GDPR: Data Classification for on-premise SQL databases

We’ve talked some days ago about the new Azure SQL feature (actually in preview) regarding data discovery and classification, in my opinion very useful for a first assessment of your databases for the new GDPR regulation.

When talking about that, I’ve said that this feature is also available for SQL Server On Premise and many of you have asked me where to find this feature (they was not able to find it).

To have Data Discovery and Classification feature (and also SQL Vulnerability Assessment) for your on-premise SQL Server installation, you need to have the latest version of SQL Server Management Studio (now 17.5) or you will not be able to find this feature. You can download the latest SSMS version here and remember that the SSMS 17.x installation does not upgrade or replace SSMS versions 16.x or earlier. SSMS 17.x installs side by side with previous versions so both versions are available for use. If a computer contains side by side installations of SSMS, verify you start the correct version for your specific needs.

After installing SSMS 17.5 (or later) open it and connect to your SQL Server instance. Then, select the database that you want to inspect (here I’ve selected one of my NAV databases), right click on it and select Tasks –> Classify Data:

SSMSDataClass_01

Now the new Data Classification engine scans your database for columns that contains potentially sensitive informations:

SSMSDataClass_02

When the scan is completed, the engine provides you a list of recommended column classifications:

SSMSDataClass_03.jpg

As in Azure SQL, you can accept all recommendations or you can accept a recommendation for a specific column. You can also change a recommended classification by changing the Information Type and Sensitivity Label:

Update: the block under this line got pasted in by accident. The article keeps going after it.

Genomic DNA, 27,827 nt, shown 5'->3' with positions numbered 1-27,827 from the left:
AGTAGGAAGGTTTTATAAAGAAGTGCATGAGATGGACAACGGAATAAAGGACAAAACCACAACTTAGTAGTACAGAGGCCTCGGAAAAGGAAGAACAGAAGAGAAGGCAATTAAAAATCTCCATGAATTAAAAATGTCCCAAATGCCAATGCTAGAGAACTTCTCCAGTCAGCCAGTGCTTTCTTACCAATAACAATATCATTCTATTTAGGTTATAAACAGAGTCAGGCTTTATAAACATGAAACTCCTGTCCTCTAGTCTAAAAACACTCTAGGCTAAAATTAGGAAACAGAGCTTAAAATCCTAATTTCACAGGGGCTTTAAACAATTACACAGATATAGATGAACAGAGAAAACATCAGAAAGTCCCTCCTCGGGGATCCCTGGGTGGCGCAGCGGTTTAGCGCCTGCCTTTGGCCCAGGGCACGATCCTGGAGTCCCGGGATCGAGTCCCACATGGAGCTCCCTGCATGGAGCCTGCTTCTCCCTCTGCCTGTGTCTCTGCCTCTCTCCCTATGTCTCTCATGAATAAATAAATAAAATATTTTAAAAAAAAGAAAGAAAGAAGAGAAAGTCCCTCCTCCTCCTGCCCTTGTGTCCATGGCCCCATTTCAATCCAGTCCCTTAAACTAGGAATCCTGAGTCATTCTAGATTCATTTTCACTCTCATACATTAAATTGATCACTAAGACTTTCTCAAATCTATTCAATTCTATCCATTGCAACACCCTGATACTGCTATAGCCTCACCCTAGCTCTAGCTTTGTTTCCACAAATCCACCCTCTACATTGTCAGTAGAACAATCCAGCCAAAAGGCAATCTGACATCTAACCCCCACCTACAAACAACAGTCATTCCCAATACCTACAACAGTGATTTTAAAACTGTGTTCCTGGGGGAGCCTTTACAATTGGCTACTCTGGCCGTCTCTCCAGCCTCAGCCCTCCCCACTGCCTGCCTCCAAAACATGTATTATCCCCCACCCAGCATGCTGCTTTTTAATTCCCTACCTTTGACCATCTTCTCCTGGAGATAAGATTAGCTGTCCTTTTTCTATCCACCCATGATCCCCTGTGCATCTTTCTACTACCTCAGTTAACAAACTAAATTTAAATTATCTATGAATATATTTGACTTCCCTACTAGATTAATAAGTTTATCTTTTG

SSMSDataClass_04

Then click Accept selected recommendations to apply the data classification.

You can also create a manual classification by clicking the Add Classification button in the toolbar. After that, select the table and column that you want to manually classify and click Add Classification:

SSMSDataClass_05

To save your data classification (persistently tag the tables columns) click the Save button in the toolbar:

SSMSDataClass_06

SSMSDataClass_07

SSMSDataClass_08.jpg

Last step (but useful for GDPR): click on View Report and the system will generate a printable SQL Data Classification report. Regarding that, I’ve found what I think it’s a problem that must be solved:

If you have a NAV database with a case sensitive collation:

SSMSDataClass_10.jpg

when you run the report, you receive an error:

SSMSDataClass_11.jpg

I think that this error occours because the report has an embedded query like this:

select * from information_schema.columns

while on a CASE SENSITIVE collation, it must be:

select * from INFORMATION_SCHEMA.COLUMNS

I’ve yet reported the problem to Microsoft.

To answer another question I’ve received: where is the data classification stored? I’ve not see an official documentaton by Microsoft for this, but I’ve discovered that the column classifications are stored in the sys.extended_properties catalog view:

SSMSDataClass_09.jpg

In a period where GDPR is an hot topic, I recommend to launch a Data Classification for your NAV database and (as a first basic step) create a report for your applyed classification. In this way you can demonstrate to your customer that “you know where sensitive data are”.

2 Comments

  1. Hi,

    A best practices question:

    Would you mark every column with a classification, no matter the sensitivity of the data?

    For example by simply marking every column with information type / sensitivity label “Other” / “General”?

    This way it could be as easy as simply classifying the non-classified columns.

    Any thoughts?

    Cheers,

    Peter

    Like

    1. Yes, a best practice is marking every field with the appropriate classification. A possibility could be use the Wizard and from that modify the very sensitive fields.

      Like

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